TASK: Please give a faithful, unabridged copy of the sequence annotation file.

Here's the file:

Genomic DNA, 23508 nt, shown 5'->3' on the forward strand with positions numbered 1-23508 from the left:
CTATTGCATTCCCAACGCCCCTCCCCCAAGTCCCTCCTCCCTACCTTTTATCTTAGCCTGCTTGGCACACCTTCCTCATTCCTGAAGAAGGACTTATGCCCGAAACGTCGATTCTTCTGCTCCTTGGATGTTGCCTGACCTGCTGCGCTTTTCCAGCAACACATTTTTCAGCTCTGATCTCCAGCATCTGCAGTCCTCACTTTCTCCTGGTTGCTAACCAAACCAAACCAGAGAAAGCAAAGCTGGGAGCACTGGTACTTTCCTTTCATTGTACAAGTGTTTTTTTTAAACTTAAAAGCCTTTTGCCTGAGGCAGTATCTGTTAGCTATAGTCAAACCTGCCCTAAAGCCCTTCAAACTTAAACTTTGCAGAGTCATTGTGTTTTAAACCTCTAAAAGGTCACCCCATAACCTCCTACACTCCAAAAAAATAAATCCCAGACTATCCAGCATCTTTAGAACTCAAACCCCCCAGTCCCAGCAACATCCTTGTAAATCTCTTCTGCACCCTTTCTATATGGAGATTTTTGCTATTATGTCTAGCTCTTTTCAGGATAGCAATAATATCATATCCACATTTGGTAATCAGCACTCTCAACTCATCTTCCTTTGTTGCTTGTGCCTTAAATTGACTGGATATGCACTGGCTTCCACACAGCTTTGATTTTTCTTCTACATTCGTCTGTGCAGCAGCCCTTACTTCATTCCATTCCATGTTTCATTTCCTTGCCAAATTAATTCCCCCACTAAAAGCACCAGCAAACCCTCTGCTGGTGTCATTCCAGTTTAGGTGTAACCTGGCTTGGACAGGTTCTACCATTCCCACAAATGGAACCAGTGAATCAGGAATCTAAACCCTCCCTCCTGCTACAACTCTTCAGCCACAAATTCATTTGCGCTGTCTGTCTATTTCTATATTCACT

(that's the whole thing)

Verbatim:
Genomic DNA, 23508 nt, shown 5'->3' on the forward strand with positions numbered 1-23508 from the left:
CTATTGCATTCCCAACGCCCCTCCCCCAAGTCCCTCCTCCCTACCTTTTATCTTAGCCTGCTTGGCACACCTTCCTCATTCCTGAAGAAGGACTTATGCCCGAAACGTCGATTCTTCTGCTCCTTGGATGTTGCCTGACCTGCTGCGCTTTTCCAGCAACACATTTTTCAGCTCTGATCTCCAGCATCTGCAGTCCTCACTTTCTCCTGGTTGCTAACCAAACCAAACCAGAGAAAGCAAAGCTGGGAGCACTGGTACTTTCCTTTCATTGTACAAGTGTTTTTTTTAAACTTAAAAGCCTTTTGCCTGAGGCAGTATCTGTTAGCTATAGTCAAACCTGCCCTAAAGCCCTTCAAACTTAAACTTTGCAGAGTCATTGTGTTTTAAACCTCTAAAAGGTCACCCCATAACCTCCTACACTCCAAAAAAATAAATCCCAGACTATCCAGCATCTTTAGAACTCAAACCCCCCAGTCCCAGCAACATCCTTGTAAATCTCTTCTGCACCCTTTCTATATGGAGATTTTTGCTATTATGTCTAGCTCTTTTCAGGATAGCAATAATATCATATCCACATTTGGTAATCAGCACTCTCAACTCATCTTCCTTTGTTGCTTGTGCCTTAAATTGACTGGATATGCACTGGCTTCCACACAGCTTTGATTTTTCTTCTACATTCGTCTGTGCAGCAGCCCTTACTTCATTCCATTCCATGTTTCATTTCCTTGCCAAATTAATTCCCCCACTAAAAGCACCAGCAAACCCTCTGCTGGTGTCATTCCAGTTTAGGTGTAACCTGGCTTGGACAGGTTCTACCATTCCCACAAATGGAACCAGTGAATCAGGAATCTAAACCCTCCCTCCTGCTACAACTCTTCAGCCACAAATTCATTTGCGCTGTCTGTCTATTTCTATATTCACT